July 17, Tuesday

The AMI QT devotionals from July 16-22 are provided by Cami King.  Cami, a graduate of University of Pennsylvania and Gordon Conwell Seminary (M.Div.), is currently serving as a staff at Journey Community Church in Raleigh.


Devotional Thoughts for Today

“Is God Punishing Me?” 

Jeremiah 21:3-7 (NRSV)

Then Jeremiah said to them: 4 Thus you shall say to Zedekiah: Thus says the Lord, the God of Israel: I am going to turn back the weapons of war that are in your hands and with which you are fighting against the king of Babylon and against the Chaldeans who are besieging you outside the walls; and I will bring them together into the center of this city. 5 I myself will fight against you with outstretched hand and mighty arm, in anger, in fury, and in great wrath. 6 And I will strike down the inhabitants of this city, both human beings and animals; they shall die of a great pestilence. 7 Afterward, says the Lord, I will give King Zedekiah of Judah, and his servants, and the people in this city—those who survive the pestilence, sword, and famine—into the hands of King Nebuchadrezzar of Babylon, into the hands of their enemies, into the hands of those who seek their lives. He shall strike them down with the edge of the sword; he shall not pity them, or spare them, or have compassion.

As has been fairly consistent throughout this book, the people of God are in trouble (to say the least). They failed to uphold their end of their covenant (promise/contract) with God. Like disobedient children to a parent or defiant subjects to a good king, the people rebelled and went their own way. As a result, instead of enjoying covenant blessings (what God promised to do for them) of protection and prosperity, they faced covenant curses (how God promised to punish them). The Babylonians were coming, and it wouldn’t be pretty. One commentator keenly noted: “The Lord promised that not only the Babylonians but He, too, would fight against the city. He would bring His strong arm against Jerusalem in anger and would strike down its inhabitants. Normally the Divine Warrior fought for His people, but now He would fight against them.” (Constable)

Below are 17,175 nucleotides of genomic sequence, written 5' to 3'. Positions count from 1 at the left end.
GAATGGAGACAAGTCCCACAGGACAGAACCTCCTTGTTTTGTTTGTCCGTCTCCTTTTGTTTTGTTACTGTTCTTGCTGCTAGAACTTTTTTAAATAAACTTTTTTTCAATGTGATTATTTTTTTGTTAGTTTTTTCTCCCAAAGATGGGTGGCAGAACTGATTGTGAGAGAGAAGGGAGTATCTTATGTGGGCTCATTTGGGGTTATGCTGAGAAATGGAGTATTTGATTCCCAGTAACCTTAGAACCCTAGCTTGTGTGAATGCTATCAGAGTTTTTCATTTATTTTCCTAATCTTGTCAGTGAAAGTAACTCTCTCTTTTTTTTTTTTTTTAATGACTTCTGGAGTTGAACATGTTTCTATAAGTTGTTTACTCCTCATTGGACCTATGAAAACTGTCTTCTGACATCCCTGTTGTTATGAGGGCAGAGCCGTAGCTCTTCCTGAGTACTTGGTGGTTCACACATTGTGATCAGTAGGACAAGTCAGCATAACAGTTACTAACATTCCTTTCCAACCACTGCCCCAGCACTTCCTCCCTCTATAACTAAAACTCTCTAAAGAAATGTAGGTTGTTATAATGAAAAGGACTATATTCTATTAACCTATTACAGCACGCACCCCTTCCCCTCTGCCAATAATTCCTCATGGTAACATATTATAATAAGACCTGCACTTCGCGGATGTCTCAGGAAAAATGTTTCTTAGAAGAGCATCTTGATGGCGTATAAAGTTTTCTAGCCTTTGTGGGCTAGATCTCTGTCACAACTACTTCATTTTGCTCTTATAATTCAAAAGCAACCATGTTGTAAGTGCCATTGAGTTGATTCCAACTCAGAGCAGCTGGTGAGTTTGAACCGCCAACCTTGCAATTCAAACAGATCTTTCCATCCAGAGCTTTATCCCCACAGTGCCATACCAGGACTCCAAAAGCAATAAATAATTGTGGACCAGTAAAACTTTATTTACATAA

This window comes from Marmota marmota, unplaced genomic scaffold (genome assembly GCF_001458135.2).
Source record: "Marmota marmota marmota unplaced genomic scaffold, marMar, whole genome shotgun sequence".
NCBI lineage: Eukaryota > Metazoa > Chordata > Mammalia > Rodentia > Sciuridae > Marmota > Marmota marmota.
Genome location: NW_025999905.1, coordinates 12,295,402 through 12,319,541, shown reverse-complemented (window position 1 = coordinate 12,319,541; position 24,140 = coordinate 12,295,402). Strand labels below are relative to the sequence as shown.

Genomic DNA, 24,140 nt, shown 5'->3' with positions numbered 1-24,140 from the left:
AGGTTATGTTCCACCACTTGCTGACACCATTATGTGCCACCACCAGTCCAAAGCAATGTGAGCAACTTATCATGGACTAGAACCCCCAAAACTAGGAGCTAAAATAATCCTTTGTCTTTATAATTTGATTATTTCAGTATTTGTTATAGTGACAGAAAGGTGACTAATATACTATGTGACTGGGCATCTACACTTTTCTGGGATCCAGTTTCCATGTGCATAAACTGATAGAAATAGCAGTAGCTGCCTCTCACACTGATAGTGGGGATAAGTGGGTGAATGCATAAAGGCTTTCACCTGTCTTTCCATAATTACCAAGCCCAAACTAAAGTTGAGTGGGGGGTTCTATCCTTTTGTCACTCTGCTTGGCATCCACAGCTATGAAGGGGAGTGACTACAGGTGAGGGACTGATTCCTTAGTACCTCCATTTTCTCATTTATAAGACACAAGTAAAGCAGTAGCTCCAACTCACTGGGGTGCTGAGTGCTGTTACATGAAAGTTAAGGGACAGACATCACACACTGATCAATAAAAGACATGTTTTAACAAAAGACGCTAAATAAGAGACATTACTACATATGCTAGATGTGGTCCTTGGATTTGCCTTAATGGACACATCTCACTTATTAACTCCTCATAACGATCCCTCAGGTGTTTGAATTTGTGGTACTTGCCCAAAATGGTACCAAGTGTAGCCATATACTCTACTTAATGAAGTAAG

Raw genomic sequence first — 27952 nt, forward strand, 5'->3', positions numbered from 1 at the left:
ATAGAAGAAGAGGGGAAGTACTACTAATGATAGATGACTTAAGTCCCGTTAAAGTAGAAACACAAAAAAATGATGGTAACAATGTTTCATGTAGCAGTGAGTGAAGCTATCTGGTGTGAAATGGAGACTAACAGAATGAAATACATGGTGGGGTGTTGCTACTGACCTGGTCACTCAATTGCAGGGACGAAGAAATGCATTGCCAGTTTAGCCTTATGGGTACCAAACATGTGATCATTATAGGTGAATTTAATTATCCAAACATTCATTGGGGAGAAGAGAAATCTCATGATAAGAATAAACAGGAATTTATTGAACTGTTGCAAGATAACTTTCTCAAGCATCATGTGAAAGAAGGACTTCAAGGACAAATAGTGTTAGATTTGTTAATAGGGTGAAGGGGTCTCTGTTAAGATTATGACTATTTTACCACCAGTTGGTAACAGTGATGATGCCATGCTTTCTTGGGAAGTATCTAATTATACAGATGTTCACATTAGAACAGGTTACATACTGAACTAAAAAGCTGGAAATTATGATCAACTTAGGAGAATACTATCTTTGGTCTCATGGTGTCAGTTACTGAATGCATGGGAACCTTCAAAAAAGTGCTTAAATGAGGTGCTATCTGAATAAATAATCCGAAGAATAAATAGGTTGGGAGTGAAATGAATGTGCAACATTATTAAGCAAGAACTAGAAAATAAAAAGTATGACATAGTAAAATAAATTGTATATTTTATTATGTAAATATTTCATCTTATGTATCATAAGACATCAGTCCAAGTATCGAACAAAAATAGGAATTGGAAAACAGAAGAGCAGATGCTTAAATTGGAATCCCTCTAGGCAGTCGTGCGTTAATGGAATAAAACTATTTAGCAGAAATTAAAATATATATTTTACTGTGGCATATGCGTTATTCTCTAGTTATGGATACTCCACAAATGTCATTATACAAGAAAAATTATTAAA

So, they not only faced the full brunt of the Babylonian army—and the Babylonians were ruthless—without the protection of God (covenant blessing), they were doing so with God’s own hand against them (covenant curse). Yikes!

God outlined clearly what was required for relationship with God and the people agreed. But they fell short (sometimes it seems to me like they weren’t even trying!). Yet many years later, God would come in the person of Jesus and fulfill those requirements on their behalf. In fact, He’d do so on behalf of the whole world! Jesus took upon Himself the full brunt of the curse, so that the people of God would never find themselves in a situation such as we read in today’s passage.

There are many reasons why things go wrong in our lives—oftentimes we’re experiencing the natural outworking of the sinful choices we made or that others have made against us. And unfortunately that’s just life—Scripture tells us God is making all things new, but they aren’t new just yet (the world is still a hot mess!). But one thing we know for sure is this: as those who’ve placed ourselves in Christ, none of the calamity we face is ever God punishing us. Never! Praise be to God that, because of Jesus, God never fights against—only for us, working all things for good.

Prayer: Almighty God, I acknowledge Your holiness and the righteousness You require, Your power and Your condemnation of sin. And today I thank You for Jesus, who took the full weight of condemnation for my sin so there is none left for me. There is therefore now no condemnation for me because I am in Christ Jesus! May that truth be the lens through which I interpret whatever I am facing. In Jesus’ name. Amen.

Bible Reading for Today: Daniel 9

Lunch Break Study

Read Luke 10:25-37 (NRSV): Just then a lawyer stood up to test Jesus. “Teacher,” he said, “what must I do to inherit eternal life?” 26 He said to him, “What is written in the law? What do you read there?” 27 He answered, “You shall love the Lord your God with all your heart, and with all your soul, and with all your strength, and with all your mind; and your neighbor as yourself.” 28 And he said to him, “You have given the right answer; do this, and you will live.”